If you use Discord then you might want to take a look at the measures to opt-out of the new terms of service agreement that the company is using, which effectively prohibits users from forming a class-action against them if any lawsuit crops up.
An archive of the updated terms of service captured on October 18th, 2018 reveals that starting October 23rd, 2018 the new terms of service agreement will go into effect. The new service agreement has a section dedicated to Discord waiving the rights of users to a class-action suit, and enforcing them to comply with settling all disputes with the company through arbitration. There are two sections covering this topic under the “Dispute Resolution” and “Class Waiver”.
The Dispute Resolution breaks down how all disputes involving Discord and user(s) must be handled through a third-party arbitrator. The next section talks about waiving your rights to a class-action lawsuit, where it states…
“Discord and you agree to resolve any dispute will be brought in an individual capacity, and not on behalf of, or as part of, any purported class, consolidated, or representative proceeding. The arbitrator cannot combine more than one person’s or entity’s claims into a single case, and cannot preside over any consolidated, class or representative proceeding (unless we agree otherwise). And, the arbitrator’s decision or award in one person’s or entity’s case can only impact the person or entity that brought the claim, not other Discord customers, and cannot be used to decide other disputes with other customers.
“If any court or arbitrator determines that the class/consolidated/representative action waiver set forth in this section is void or unenforceable for any reason or that arbitration can proceed on a class, consolidated, or representative basis, then the disputes, claims, or controversies will not be subject to arbitration and must be litigated in federal court located in San Francisco, California. This Class Action Waiver section shall survive any termination of your account or the Services.”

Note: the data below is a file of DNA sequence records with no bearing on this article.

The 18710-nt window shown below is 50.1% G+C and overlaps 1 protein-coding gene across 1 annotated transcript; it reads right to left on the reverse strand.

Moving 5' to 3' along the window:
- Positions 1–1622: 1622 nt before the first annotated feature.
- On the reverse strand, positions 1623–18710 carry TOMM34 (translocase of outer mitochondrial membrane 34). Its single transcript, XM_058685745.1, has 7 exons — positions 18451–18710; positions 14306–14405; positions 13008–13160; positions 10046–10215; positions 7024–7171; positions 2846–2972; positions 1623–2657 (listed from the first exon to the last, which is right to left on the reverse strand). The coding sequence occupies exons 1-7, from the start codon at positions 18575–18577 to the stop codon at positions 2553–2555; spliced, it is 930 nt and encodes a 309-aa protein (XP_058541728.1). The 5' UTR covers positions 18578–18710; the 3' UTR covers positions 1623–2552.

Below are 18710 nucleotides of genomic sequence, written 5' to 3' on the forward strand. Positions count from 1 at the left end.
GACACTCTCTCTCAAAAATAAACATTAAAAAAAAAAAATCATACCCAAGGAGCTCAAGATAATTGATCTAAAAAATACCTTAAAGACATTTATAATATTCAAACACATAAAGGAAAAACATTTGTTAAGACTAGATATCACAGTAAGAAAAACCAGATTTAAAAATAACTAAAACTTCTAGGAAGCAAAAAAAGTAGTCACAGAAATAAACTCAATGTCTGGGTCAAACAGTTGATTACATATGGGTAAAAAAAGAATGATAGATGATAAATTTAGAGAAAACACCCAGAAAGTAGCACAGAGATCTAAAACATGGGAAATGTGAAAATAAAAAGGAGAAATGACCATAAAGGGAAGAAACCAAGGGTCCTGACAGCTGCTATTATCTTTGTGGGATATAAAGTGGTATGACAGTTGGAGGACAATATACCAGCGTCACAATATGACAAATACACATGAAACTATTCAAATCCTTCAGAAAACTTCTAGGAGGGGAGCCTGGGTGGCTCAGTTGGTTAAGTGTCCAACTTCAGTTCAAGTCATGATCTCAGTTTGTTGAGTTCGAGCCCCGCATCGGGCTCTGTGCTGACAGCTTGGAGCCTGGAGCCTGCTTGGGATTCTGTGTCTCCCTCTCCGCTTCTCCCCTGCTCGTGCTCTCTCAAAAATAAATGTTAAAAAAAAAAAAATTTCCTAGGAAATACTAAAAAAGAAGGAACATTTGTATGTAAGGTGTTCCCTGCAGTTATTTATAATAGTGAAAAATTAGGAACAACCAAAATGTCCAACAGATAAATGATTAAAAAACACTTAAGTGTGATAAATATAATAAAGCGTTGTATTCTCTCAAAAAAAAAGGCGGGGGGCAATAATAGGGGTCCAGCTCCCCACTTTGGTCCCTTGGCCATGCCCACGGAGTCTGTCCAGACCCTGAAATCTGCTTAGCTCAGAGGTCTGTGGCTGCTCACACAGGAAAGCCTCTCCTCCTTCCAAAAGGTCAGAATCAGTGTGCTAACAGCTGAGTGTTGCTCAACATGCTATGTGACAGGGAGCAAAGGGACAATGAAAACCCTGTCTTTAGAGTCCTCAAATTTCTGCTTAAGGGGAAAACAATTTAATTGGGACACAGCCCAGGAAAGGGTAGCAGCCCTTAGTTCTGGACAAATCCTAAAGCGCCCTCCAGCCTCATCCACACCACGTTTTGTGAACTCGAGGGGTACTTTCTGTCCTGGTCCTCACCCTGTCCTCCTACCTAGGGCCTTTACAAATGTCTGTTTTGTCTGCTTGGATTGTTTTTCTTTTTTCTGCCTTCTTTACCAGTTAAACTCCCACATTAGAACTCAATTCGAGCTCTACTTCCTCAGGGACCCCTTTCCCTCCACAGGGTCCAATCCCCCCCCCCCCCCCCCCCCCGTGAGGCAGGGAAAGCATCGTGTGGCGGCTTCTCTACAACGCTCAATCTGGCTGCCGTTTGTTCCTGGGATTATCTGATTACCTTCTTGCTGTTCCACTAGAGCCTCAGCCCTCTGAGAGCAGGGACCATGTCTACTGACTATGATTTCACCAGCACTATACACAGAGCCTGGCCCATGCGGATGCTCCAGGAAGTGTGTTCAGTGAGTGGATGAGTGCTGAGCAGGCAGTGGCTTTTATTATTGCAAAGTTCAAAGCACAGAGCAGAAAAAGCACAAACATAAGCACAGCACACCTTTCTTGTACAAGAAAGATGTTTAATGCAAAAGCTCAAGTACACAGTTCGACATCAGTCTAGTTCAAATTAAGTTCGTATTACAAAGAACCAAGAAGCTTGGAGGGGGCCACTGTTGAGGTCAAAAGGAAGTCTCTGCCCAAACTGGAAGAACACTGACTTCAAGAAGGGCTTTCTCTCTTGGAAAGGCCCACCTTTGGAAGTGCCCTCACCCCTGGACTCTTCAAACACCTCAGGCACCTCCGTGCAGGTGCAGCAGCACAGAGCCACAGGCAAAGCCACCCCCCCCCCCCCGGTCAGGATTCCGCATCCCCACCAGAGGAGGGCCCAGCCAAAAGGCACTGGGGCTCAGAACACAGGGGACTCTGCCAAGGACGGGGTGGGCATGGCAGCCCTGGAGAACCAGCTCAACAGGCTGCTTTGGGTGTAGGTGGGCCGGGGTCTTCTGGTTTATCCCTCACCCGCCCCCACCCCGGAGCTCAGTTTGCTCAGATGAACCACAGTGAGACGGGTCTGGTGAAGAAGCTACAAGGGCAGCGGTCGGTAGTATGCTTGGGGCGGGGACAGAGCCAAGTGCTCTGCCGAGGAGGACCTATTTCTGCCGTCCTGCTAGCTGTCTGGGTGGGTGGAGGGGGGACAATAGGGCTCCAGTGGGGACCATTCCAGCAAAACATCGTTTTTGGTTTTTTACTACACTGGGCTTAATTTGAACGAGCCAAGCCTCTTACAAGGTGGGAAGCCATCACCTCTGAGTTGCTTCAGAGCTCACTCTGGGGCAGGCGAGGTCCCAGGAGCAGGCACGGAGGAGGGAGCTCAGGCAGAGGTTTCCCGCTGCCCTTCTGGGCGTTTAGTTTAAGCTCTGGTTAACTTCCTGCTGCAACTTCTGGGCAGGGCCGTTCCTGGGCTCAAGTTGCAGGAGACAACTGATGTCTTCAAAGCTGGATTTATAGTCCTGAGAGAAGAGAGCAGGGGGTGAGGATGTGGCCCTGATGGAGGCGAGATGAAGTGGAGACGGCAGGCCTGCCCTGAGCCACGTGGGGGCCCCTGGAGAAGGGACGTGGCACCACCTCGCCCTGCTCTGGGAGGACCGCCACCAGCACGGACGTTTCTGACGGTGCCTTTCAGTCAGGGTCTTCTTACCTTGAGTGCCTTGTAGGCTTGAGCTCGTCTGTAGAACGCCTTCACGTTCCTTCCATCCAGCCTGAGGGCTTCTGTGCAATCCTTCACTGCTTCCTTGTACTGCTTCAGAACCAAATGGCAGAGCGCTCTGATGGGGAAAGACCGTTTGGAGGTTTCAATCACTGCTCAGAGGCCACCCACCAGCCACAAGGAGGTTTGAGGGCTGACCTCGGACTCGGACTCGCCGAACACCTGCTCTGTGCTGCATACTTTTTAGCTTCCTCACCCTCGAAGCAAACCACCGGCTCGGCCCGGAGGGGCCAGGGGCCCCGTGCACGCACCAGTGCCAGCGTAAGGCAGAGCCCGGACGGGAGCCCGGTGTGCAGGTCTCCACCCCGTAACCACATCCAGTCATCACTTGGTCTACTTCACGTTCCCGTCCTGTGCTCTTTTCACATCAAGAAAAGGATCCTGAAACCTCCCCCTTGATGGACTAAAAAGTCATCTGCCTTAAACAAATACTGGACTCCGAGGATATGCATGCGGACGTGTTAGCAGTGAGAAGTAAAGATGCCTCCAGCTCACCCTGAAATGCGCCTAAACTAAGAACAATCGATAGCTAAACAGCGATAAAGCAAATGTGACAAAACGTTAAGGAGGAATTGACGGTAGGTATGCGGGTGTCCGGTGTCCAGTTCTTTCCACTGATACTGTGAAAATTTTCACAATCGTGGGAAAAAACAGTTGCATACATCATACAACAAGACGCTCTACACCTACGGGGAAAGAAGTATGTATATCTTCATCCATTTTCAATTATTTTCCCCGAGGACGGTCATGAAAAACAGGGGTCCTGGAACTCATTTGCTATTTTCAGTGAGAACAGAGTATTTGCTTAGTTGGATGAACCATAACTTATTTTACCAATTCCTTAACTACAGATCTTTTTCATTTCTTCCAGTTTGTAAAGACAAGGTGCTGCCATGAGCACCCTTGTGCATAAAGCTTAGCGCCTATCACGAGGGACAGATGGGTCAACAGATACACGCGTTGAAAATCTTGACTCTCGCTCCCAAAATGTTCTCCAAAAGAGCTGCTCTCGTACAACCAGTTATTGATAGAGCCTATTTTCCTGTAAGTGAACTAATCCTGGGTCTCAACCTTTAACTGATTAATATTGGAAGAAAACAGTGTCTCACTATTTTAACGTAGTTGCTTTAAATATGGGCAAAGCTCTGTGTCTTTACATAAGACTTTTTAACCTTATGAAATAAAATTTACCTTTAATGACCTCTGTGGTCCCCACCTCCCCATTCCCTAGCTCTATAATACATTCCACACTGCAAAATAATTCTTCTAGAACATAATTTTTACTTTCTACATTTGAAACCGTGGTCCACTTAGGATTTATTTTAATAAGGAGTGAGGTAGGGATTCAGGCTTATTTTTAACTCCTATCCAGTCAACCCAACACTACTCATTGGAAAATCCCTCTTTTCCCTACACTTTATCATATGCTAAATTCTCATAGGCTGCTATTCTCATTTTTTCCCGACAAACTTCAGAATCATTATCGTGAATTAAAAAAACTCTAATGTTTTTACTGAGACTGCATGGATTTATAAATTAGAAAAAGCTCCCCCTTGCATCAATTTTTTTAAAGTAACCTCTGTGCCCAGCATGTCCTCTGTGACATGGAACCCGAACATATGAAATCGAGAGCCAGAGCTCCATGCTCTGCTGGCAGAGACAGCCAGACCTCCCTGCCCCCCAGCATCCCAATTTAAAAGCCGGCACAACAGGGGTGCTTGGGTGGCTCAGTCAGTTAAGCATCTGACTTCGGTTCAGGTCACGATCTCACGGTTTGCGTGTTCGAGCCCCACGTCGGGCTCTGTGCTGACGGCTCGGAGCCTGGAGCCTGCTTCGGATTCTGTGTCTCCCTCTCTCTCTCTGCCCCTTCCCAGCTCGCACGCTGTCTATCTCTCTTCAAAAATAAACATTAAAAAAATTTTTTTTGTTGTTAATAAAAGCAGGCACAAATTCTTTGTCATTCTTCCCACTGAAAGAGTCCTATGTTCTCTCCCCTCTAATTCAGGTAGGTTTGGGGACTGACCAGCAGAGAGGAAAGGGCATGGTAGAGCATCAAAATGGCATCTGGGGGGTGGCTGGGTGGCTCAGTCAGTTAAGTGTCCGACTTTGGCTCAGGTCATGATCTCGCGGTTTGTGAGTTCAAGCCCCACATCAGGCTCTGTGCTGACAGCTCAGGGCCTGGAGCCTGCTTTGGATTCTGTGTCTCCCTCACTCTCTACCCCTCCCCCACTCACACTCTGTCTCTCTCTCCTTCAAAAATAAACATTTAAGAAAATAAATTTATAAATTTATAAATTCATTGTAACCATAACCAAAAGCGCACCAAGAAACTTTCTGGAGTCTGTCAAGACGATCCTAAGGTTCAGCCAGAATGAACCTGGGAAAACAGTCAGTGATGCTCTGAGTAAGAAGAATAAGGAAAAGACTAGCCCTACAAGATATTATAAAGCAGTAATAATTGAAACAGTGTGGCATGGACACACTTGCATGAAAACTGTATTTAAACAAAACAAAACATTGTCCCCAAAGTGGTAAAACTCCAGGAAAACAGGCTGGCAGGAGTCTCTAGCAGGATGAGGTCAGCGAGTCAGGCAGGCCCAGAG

There is a silver lining to this update.
Over on the Discord sub-reddit there’s a thread that helps users identify the opt-out procedure for the new terms of service that waives your rights to a class-action suit.
The Reddit thread succinctly explains how to opt-out of the TOS as well as the significance of why this update to the terms could seriously harm your rights and privacy data…
“Unfortunately, this change comes with a revocation of your legal rights. Discord has revoked your right to sue (you must go through an arbitrator) and to congregate as a class action lawsuit.
Luckily, there is an opt-out for the clause, in which you must email [email protected], but you must do it within 30 days or you can no longer opt-out.
“YOU CANNOT DELETE OR DEACTIVATE YOUR ACCOUNT TO OPT-OUT OF THE ARBITRATION CLAUSE” […]
“[…] Without the ability to congregate for a class action lawsuit, if Discord ever leaks your data or does something catastrophically bad to a large portion of the population you have no way to representatively sue together without each of you individually suing via the arbitrator.
“[…] By learning about this I hope that you will be more conscious about these arbitration clauses and how anti-consumer they are. You can’t change the past, but you surely can’t predict the future either.”
As noted within the terms of service page on the Discord website, you’ll need to send the notice to the Discord e-mail account within 30 days of the new terms of service agreement taking effect, or within 30 days of the creation of your account with Discord. If you fail to opt-out within 30 days, then you will be subject to the new arbitration section within the terms of service.
In addition to Discord banning partner servers from hosting content that could be deemed not safe for work, as well as shutting down servers deemed “Alt-Right” or containing “Nazi” content, it appears Discord is attempting to reduce the possibility of ending up in a class-action lawsuit either for the things they’ve done in the past or the things they might do in the near future.
(Thanks for the news tip Richard)
(Main image courtesy of LisaM)